Cassandra Clement, a Zoo Access for All Family Advisory Council (FAC) member and frequent Zoo visitor, was always on the lookout. A self-described “stalker” of quiet places to sit at the Zoo, she always took note of benches tucked away in more secluded areas or any nook or cove that would make a “good place to chill” with her son Troy, who has a genetic disorder called Angelman Syndrome. Those quiet moments give them a chance to recover from the bustling activity of the busier parts of the park. For many families with developmental disabilities, the Zoo can be both a place of refuge from the daily life of therapy appointments and the challenges of living with a disability as well as a source of anxiety. Visitors with sensory sensitivities may be overwhelmed with the sounds and smells of a zoo, and others may struggle to understand social expectations in public places.
In support of the Zoo’s mission to “inspire every visitor with wildlife every day”, the Cincinnati Zoo embarked on an initiative to become more accessible and inclusive for individuals with developmental disabilities and their families. The establishment of the Zoo Access for All program in 2017 was funded by a four-year “Community Anchors” grant from the Institute of Museums & Library Services’ (IMLS).
The relationships and trust built between the Cincinnati Zoo and its community partners through the collaborative creation and implementation of the Zoo Access for All program were the keys to the successful development of a program responsive to the specific needs of the Cincinnati community. No one knows the neurodiverse challenges of a zoo visit better than our member families with developmental disabilities, so Dr. Jen Smith, program director of Cincinnati Children’s Hospital Medical Center’s Leadership Education in Neurodevelopmental and Related Disabilities (LEND) and the Cincinnati Zoo invited 20 families representing different disabilities, age groups, and socioeconomic status to serve as part of the Zoo Access for All Family Advisory Council (FAC).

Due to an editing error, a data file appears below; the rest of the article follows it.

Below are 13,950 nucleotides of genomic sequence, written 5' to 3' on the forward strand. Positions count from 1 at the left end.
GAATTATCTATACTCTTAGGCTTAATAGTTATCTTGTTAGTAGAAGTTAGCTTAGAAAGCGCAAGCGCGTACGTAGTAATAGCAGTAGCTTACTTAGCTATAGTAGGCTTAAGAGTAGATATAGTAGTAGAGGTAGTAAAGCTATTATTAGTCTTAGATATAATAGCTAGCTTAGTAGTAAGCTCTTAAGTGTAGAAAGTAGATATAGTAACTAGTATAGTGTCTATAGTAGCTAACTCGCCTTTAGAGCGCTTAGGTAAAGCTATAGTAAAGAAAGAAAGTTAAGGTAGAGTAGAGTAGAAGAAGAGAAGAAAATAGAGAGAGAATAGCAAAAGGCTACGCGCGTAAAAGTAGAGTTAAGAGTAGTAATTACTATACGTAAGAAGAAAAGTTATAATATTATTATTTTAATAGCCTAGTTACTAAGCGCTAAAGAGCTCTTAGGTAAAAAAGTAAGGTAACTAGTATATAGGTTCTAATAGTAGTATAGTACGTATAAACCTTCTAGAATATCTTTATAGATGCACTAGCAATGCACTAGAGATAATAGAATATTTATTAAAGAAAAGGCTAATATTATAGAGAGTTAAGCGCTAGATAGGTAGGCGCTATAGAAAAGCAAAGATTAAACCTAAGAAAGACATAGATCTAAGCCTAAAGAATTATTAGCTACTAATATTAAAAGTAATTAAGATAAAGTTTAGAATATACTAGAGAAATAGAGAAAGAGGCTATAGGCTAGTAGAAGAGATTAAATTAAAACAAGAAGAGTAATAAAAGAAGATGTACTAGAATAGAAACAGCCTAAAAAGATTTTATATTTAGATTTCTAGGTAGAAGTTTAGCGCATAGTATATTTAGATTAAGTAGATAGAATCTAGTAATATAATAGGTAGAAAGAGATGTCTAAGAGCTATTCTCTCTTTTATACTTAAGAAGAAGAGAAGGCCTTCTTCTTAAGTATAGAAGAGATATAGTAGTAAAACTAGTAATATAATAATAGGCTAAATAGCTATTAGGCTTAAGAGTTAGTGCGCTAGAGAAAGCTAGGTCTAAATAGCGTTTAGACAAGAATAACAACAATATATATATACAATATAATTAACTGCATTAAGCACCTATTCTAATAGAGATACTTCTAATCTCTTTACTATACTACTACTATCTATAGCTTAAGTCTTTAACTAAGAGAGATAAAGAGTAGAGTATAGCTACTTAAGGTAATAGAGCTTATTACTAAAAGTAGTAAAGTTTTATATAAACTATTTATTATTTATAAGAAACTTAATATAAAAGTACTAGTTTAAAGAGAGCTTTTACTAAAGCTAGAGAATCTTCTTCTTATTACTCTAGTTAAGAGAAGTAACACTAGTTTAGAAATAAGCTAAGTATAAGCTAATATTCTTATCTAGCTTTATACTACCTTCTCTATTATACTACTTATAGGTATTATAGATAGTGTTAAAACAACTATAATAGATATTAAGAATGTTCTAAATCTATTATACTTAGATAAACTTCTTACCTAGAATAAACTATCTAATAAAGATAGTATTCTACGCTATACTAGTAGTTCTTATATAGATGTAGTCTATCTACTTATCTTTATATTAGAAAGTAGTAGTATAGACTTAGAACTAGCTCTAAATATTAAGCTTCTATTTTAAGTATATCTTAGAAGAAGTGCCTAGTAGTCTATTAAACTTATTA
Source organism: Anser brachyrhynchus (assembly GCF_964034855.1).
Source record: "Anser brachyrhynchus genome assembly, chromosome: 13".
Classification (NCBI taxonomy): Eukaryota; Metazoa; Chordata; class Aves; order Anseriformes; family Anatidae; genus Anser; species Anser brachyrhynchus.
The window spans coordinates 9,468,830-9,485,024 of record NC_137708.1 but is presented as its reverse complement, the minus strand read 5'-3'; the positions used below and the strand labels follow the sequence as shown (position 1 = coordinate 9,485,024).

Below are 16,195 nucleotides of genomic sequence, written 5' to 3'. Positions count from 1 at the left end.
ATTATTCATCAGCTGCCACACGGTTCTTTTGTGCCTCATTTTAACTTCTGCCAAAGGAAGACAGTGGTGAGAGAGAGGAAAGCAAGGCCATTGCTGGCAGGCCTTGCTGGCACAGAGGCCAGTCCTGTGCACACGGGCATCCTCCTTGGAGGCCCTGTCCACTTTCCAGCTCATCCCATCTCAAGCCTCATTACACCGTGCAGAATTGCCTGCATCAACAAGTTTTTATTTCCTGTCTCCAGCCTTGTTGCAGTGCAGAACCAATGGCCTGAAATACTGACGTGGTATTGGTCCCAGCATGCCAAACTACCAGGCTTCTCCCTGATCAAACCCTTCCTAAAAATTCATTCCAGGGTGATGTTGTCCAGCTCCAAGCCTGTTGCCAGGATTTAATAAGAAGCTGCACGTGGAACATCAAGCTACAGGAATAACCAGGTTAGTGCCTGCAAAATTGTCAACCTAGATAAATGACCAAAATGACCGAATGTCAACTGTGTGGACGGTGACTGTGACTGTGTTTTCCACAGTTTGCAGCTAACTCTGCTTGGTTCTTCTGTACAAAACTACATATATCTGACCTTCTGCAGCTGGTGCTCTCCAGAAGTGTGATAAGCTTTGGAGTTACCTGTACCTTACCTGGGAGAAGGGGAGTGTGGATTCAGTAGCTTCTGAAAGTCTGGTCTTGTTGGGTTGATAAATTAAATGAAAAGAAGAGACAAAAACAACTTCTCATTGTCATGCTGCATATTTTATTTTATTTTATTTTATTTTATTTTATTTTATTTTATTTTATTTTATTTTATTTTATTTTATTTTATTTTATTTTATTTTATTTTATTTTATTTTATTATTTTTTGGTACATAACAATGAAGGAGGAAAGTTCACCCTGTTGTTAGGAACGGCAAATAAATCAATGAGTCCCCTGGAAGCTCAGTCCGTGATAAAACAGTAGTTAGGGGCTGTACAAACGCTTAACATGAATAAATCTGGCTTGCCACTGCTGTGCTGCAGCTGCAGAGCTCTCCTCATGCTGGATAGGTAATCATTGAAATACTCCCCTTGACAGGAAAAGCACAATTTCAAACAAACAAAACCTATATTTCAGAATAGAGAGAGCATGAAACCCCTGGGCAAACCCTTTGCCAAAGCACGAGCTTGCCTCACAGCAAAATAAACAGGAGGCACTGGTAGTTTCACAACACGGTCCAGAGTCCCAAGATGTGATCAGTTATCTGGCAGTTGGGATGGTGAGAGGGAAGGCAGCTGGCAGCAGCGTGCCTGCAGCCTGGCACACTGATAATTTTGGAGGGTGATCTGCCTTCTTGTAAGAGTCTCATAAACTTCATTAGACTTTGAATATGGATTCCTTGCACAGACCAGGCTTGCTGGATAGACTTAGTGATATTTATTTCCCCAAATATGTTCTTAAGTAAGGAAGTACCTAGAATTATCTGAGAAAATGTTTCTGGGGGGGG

Especially when it comes to opening new habitats, the FAC provides vital expertise and knowledge on how to better plan for these new areas and give pinch points to staff. Before the opening of Roo Valley on August 18, the FAC families were invited to a private event to experience the new habitats and provide vital feedback.
We have received important feedback on how to best prepare other families for this new experience. We rely on them to tell us what is working well and where potential problem areas could be. Advice like this helps the Cincinnati Zoo better train employees, prep and distribute social narratives, and make updates to signage when needed.
“They’re making fantastic changes,” Clement says. “How cool for them to be the leaders in Cincinnati for true accessibility. And it has been fun to be a part of the improvements.”
Available Social Narratives
- Going to the Zoo Social Narrative
- Going to the Zoo Social Narrative – COVID-19 Updates
- Going to the Zoo Video Narrative
- Roo Valley Social Narrative